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CONSTRUCTION NEWS BULLETIN

A Quick Recap

The H2B Visa Lawsuit Timeline October 11, 2016

GCA & others file the lawsuit

October 2015

January 18, 2017

H2B Visa approval rate drops to less than 4%

The GCA lawsuit regarding the H2B denials as recently as the late part of January 2017 has set sail. Giving an overview of the lawsuit to GCA members at the January 2017 luncheon, held at the Guam Hilton Resort and Spa, Attorney Jeff Joseph (Immigration Specialist, from Denver, Colorado), commented on the initial proceedings, and what outcomes may be expected. Generally, he felt the judge's view of GCA's and other co-litigants' perspective were well-understood; particularly, with regard to the looming negative economic impact, given the military buildup, hospitality sector, and the health sector. Atty. Joseph believed the judge, with questions he was asking, would give the H2B issue a thoughtful review for the injunction request. Atty. Joseph further explained that the injunction relief, if adjudicated in

14 | FEBRUARY2017

Initial Hearing in Court

our favor, would (it is hoped) bring the H2B situation back to its previous state--with H2B visa approvals granted. At that initial hearing, Atty. Joseph, told the GCA audience that a couple of things were done: A settlement proposal was presented which may or may not approved by the defendants, and that an injection be set in place, until such time that arguments and a judgement would be rendered.

problem, it is an issue which will effect all Guam residents and businesses." Robertson also expressed his gratitude to the legal team: Jeff Joseph, Melinda Swavely, and Jennifer Davis. And, exclaimed, "I am very proud of the Guam Contractors Association. In all the years I've been a member, I am most proud of it now. We are doing something very important for Guam and its residents."

Since this writing, the government has refused the proposed settlement. Therefore, the injunction request is still yet to be decided upon. The wait is on. At the luncheon, Bill Beery and John Robertson, appealed to the attendees to offer their financial support to the legal effort being exercised, not just for the named plaintiffs, but for Guam and our community. As Robertson explained, "While this is an H2B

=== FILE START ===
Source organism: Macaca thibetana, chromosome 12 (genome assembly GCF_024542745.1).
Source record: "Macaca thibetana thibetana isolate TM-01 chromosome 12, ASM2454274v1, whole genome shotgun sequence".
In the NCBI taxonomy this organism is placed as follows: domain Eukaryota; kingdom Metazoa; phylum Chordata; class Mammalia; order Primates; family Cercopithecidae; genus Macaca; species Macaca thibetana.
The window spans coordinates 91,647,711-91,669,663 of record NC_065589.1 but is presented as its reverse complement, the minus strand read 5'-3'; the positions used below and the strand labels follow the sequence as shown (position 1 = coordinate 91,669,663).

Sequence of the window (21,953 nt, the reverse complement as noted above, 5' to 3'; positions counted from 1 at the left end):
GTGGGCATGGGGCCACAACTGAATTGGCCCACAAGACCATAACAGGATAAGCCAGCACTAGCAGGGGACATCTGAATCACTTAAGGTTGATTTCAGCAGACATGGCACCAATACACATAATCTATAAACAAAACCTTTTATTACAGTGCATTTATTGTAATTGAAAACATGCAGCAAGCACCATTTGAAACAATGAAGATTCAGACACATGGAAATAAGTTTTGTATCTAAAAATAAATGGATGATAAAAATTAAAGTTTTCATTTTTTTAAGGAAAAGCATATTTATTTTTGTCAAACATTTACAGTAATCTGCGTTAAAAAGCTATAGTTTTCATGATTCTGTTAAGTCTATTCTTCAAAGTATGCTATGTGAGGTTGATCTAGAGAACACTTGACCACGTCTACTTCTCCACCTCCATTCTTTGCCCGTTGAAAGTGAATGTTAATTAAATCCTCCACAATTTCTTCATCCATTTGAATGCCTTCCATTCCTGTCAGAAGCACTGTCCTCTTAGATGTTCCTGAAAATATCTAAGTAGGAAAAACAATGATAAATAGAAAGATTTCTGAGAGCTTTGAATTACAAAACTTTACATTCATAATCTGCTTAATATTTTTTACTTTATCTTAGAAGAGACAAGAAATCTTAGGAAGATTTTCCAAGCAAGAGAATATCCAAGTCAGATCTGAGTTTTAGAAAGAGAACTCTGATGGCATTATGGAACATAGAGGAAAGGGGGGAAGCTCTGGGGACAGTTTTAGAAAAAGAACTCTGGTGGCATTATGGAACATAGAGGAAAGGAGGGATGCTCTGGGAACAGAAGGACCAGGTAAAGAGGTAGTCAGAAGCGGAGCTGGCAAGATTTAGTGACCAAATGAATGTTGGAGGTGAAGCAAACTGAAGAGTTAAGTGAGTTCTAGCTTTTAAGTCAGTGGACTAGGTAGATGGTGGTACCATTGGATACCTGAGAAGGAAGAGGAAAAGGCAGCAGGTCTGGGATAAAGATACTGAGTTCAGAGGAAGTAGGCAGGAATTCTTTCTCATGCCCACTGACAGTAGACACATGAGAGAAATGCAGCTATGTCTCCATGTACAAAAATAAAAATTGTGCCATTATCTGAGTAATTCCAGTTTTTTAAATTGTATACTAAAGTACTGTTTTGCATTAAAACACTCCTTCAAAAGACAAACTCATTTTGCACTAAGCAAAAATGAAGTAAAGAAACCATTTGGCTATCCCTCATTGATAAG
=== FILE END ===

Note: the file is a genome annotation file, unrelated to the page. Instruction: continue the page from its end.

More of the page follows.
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Building a Living History By: RD Gibson


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The stories of our ancestors have been passed down through the generations: a commonality between cultures which did not have a writing system, rooted in interdependence, and with little influence from anything beyond the horizons. These stories, often glittered with morals, the profound power of family, and the resilience of our island community, remain as scattered lighthouses on the seas of changing times. However, for the longest time, the people of Guam were missing many of the tangible items that link us to our past. The legendary relics of our history - up there with the Holy Grail and ancient tombs of the Pharaohs – have long since been sprinkled gingerly throughout the world because of globalization and human development. In late 2016, the community saw a soft opening of the Senator Antonio M. Palomo Guam Museum and Chamorro Educational Facility, also known as simply the Guam Museum. After nearly nine decades of talk, tragedy, and triumph, the island has a home for the historical commentary, artifacts, and present discussion for the future of Guam. The story of the Guam Museum is written like that of the people of Guam, composed to teach us about our past, and not without antagonistic and uncontrollable setbacks and obstacles According to the Guam Museum’s website, Dr. Ramon Manalisay Sablan is credited for calling on residents in 1926 to donate their

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antiques for a future Guam Museum. He was the president of the Guam Teachers Association and the first Chamorro medical doctor. Some of these antiques were taken to Hawai’i as stated on Guampedia.com. Fast forward a few years and through the exchange between the American Legion Mid-Pacific Post 1 to the Naval government, the first building in the Plaza de España was destroyed during a pivotal and grim point in the lives of the history of Guam – World War II. Some items were also taken to Japan as “souvenirs”, yet some remained and were recovered during the reconstruction period. Decades would pass. Typhoons would destroy collections. Committees would be created. Laws would pass. Various locations would set up small exhibits. The hands of time would turn. Then in 2013, contracts were awarded to both Architects Laguana + Cristobal, LLC and Inland Builders for the design and construction respectively of the buildings we will soon know as the Guam Museum. It was also used for a short time during last year’s Festival of the Pacific Arts activities. Today, as Guam is continuously growing and expanding, the artifacts of our ancestors, remnants of past villages, and materials are still being discovered. Even at the current site of the Guam Museum itself, as excavations were underway, pieces of yesteryear were discovered and displayed in the soft opening exhibit.